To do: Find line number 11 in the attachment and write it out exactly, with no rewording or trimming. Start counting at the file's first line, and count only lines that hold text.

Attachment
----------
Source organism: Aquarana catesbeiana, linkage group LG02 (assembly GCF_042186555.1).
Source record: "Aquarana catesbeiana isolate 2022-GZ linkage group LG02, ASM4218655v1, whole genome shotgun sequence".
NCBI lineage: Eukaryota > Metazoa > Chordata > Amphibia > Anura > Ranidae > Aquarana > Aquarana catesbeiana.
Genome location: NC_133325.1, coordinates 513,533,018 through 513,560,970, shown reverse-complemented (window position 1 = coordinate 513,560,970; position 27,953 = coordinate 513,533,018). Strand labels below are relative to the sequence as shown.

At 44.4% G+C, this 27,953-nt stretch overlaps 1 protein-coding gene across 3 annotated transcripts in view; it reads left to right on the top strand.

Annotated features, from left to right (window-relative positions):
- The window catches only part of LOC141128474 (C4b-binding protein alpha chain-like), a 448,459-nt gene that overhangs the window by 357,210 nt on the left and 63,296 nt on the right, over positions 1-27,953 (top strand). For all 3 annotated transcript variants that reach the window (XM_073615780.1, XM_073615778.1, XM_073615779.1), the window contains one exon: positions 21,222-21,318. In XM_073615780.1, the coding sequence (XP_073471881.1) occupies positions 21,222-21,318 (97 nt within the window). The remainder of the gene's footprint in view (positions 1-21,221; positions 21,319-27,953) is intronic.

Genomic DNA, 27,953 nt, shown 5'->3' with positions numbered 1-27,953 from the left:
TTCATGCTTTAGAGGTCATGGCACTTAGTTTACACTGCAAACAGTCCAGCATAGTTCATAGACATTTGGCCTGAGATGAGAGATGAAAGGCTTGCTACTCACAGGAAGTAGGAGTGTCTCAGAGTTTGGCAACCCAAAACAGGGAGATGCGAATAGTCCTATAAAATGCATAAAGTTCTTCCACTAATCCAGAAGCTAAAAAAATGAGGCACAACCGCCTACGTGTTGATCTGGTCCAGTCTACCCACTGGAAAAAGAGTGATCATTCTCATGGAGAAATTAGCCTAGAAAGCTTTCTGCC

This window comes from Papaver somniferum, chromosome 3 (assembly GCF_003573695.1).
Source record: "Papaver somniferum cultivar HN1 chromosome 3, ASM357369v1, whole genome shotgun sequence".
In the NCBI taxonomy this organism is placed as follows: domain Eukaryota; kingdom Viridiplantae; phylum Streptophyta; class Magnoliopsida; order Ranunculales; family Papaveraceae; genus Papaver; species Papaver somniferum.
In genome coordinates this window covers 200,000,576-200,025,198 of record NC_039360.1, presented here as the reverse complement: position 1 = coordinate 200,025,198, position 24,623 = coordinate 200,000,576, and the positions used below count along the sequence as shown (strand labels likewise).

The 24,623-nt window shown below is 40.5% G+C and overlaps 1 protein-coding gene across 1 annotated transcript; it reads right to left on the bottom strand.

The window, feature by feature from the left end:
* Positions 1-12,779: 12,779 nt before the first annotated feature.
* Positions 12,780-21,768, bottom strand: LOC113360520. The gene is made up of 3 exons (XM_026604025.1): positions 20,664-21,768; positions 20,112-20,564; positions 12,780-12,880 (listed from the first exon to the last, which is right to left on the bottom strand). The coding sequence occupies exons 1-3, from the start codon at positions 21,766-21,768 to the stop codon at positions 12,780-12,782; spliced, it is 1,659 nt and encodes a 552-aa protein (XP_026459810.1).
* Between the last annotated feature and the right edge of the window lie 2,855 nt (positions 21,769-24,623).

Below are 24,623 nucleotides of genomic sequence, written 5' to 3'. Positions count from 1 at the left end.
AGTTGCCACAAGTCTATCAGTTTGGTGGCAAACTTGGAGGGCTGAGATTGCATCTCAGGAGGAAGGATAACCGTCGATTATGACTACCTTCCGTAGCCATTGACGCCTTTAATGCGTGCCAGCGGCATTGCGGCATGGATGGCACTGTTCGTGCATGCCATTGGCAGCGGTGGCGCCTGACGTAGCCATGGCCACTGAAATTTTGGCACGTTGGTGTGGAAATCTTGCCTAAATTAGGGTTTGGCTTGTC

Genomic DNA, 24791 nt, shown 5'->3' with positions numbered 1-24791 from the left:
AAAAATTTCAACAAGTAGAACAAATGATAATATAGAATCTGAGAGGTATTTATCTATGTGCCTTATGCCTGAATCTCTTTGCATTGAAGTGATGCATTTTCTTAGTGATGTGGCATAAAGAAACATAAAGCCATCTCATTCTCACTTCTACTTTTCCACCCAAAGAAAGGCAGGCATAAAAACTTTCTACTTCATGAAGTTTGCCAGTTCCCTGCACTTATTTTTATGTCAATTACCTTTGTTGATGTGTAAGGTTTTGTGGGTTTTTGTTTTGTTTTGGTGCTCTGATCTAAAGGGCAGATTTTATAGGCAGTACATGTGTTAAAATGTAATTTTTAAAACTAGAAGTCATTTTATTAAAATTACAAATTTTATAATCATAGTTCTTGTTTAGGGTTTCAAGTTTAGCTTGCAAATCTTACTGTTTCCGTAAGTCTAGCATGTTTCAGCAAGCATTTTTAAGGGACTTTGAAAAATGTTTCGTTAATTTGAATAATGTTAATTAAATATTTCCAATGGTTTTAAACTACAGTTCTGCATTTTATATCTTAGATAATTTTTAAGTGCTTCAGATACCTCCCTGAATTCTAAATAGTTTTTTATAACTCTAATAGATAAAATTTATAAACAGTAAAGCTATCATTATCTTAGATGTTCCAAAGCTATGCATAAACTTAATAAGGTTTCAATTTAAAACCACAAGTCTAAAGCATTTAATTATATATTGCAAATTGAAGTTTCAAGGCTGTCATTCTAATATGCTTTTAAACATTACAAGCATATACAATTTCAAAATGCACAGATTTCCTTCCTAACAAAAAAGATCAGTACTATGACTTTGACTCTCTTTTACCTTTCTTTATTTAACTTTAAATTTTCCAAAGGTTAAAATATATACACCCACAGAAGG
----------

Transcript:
Source record: "Papaver somniferum cultivar HN1 chromosome 3, ASM357369v1, whole genome shotgun sequence".